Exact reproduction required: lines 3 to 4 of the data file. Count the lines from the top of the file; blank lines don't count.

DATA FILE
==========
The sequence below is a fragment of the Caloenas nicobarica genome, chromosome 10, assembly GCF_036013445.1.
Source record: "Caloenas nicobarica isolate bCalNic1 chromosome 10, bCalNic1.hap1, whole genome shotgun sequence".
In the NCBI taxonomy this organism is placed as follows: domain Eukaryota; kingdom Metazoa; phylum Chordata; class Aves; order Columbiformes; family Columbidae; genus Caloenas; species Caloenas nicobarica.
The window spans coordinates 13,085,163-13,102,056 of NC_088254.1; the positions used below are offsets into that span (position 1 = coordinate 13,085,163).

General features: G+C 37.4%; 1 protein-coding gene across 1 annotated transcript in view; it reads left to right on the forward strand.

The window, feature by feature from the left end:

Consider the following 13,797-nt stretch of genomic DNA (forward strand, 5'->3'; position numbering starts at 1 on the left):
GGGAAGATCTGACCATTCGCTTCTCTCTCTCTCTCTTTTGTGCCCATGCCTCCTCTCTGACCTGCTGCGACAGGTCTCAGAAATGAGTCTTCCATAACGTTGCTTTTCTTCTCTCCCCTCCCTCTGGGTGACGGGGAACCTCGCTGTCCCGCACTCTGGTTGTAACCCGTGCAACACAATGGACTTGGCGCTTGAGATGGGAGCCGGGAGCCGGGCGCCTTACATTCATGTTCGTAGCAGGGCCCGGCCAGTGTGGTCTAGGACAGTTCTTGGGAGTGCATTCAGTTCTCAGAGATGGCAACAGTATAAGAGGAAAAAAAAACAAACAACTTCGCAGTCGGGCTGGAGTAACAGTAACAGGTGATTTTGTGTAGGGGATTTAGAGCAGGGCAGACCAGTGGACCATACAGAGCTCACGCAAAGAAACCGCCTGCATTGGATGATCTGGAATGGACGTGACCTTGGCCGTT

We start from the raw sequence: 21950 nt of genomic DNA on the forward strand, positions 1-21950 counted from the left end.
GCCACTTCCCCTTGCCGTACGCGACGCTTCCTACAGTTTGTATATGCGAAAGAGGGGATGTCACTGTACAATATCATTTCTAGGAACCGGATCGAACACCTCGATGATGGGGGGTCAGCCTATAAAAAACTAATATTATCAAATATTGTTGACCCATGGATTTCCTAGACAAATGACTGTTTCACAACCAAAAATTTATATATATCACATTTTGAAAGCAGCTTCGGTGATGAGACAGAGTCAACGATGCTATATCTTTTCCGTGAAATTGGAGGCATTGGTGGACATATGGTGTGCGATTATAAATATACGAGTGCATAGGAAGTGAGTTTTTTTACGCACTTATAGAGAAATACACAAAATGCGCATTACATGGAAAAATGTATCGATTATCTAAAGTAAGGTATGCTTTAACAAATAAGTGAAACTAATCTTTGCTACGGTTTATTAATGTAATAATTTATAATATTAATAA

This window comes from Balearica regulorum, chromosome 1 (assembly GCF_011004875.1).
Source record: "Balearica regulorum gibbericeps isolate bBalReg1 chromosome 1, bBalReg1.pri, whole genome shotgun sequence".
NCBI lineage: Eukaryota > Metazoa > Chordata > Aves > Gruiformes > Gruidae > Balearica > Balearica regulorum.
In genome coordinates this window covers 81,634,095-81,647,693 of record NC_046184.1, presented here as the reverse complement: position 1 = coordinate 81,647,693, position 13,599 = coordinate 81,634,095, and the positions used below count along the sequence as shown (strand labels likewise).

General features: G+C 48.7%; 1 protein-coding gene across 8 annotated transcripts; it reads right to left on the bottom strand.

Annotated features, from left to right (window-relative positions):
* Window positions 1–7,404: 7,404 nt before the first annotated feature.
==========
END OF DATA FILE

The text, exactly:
In the NCBI taxonomy this organism is placed as follows: domain Eukaryota; kingdom Metazoa; phylum Chordata; class Aves; order Columbiformes; family Columbidae; genus Caloenas; species Caloenas nicobarica.
The window spans coordinates 13,085,163-13,102,056 of NC_088254.1; the positions used below are offsets into that span (position 1 = coordinate 13,085,163).